As reported in New Scientist, the 8- to 9-million-year-old hominin jaw bones were found at Nikiti, northern Greece, in the '90s. Scientists originally pegged the chompers as belonging to a member of Ouranopithecus, an genus of extinct Eurasian ape.
David Begun, an anthropologist at the University of Toronto, and his team recently reexamined the jaw bones. They argue that the original identification was incorrect. Based on the fossil's hominin-like canines and premolar roots, they identify that the ape belongs to a previously unknown proto-hominin.
The researchers hypothesize that these proto-hominins were the evolutionary ancestors of another European great ape Graecopithecus, which the same team tentatively identified as an early hominin in 2017. Graecopithecus lived in south-east Europe 7.2 million years ago. If the premise is correct, these hominins would have migrated to Africa 7 million years ago, after undergoing much of their evolutionary development in Europe.
Begun points out that south-east Europe was once occupied by the ancestors of animals like the giraffe and rhino, too. "It's widely agreed that this was the found fauna of most of what we see in Africa today," he told New Scientists. "If the antelopes and giraffes could get into Africa 7 million years ago, why not the apes?"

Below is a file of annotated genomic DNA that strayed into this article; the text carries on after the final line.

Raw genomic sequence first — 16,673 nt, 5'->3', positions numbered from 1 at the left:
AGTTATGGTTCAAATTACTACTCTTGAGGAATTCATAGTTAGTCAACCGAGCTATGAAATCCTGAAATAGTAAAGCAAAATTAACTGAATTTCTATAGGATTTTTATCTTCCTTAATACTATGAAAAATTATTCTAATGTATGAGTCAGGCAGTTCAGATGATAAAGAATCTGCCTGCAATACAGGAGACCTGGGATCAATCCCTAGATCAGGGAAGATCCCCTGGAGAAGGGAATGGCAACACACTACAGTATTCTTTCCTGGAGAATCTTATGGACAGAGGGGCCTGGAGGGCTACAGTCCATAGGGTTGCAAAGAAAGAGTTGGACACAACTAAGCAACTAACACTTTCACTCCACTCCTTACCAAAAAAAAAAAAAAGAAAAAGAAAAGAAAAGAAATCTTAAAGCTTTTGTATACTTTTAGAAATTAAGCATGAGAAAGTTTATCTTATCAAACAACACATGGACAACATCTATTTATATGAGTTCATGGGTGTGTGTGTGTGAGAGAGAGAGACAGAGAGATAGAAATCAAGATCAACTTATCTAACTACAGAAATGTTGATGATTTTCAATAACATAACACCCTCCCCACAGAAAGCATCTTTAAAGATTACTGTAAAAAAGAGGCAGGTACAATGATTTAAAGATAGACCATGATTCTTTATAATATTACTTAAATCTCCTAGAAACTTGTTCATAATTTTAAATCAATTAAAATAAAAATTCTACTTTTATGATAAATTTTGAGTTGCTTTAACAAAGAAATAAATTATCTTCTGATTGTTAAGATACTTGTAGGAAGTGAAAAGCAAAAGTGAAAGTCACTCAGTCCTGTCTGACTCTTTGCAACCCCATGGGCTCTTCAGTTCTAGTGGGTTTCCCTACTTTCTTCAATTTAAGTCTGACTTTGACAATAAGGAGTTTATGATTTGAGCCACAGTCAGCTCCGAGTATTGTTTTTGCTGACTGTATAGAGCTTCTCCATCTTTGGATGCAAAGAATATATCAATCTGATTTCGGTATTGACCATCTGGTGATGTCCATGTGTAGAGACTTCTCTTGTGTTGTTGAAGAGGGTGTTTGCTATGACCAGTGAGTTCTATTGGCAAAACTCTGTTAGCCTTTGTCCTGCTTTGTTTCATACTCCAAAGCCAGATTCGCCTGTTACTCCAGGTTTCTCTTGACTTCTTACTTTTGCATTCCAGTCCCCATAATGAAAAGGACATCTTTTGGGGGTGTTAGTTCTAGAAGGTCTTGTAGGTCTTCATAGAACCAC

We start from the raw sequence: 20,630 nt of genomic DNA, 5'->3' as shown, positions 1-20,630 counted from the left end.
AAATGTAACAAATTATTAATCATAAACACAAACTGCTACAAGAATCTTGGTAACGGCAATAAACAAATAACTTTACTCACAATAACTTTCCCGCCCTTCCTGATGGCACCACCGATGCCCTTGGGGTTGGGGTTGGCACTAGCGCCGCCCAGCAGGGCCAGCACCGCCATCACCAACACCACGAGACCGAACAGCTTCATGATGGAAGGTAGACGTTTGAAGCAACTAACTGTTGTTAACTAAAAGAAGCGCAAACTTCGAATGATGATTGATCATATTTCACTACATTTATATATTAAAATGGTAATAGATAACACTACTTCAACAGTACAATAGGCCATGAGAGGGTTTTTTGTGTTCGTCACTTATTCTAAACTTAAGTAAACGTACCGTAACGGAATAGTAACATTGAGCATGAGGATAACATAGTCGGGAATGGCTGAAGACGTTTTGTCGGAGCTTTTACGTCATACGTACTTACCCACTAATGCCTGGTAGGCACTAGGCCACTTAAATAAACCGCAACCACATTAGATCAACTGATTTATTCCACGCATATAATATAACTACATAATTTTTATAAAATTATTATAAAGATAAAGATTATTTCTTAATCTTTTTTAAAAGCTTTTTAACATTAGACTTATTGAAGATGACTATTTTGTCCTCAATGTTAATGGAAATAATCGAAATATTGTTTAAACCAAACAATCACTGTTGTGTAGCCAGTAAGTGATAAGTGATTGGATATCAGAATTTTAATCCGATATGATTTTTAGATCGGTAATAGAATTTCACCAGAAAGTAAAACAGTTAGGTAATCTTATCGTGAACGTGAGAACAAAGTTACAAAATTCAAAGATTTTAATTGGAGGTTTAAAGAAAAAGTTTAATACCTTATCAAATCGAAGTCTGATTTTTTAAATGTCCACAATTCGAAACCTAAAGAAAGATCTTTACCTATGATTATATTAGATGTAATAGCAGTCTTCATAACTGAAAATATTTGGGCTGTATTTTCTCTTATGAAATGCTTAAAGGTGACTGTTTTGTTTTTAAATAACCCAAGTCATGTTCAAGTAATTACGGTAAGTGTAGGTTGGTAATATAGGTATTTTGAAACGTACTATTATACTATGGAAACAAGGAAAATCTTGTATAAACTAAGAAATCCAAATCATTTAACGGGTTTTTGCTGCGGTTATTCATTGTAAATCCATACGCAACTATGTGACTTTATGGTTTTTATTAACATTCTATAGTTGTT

He recently outlined this idea at a conference of the American Association of Physical Anthropologists.
It's worth noting that Begun has made similar hypotheses before. Writing for the Journal of Human Evolution in 2002, Begun and Elmar Heizmann of the Natural history Museum of Stuttgart discussed a great ape fossil found in Germany that they argued could be the ancestor (broadly speaking) of all living great apes and humans.
"Found in Germany 20 years ago, this specimen is about 16.5 million years old, some 1.5 million years older than similar species from East Africa," Begun said in a statement then. "It suggests that the great ape and human lineage first appeared in Eurasia and not Africa."
Migrating out of Africa
In the Descent of Man, Charles Darwin proposed that hominins descended out of Africa. Considering the relatively few fossils available at the time, it is a testament to Darwin's astuteness that his hypothesis remains the leading theory.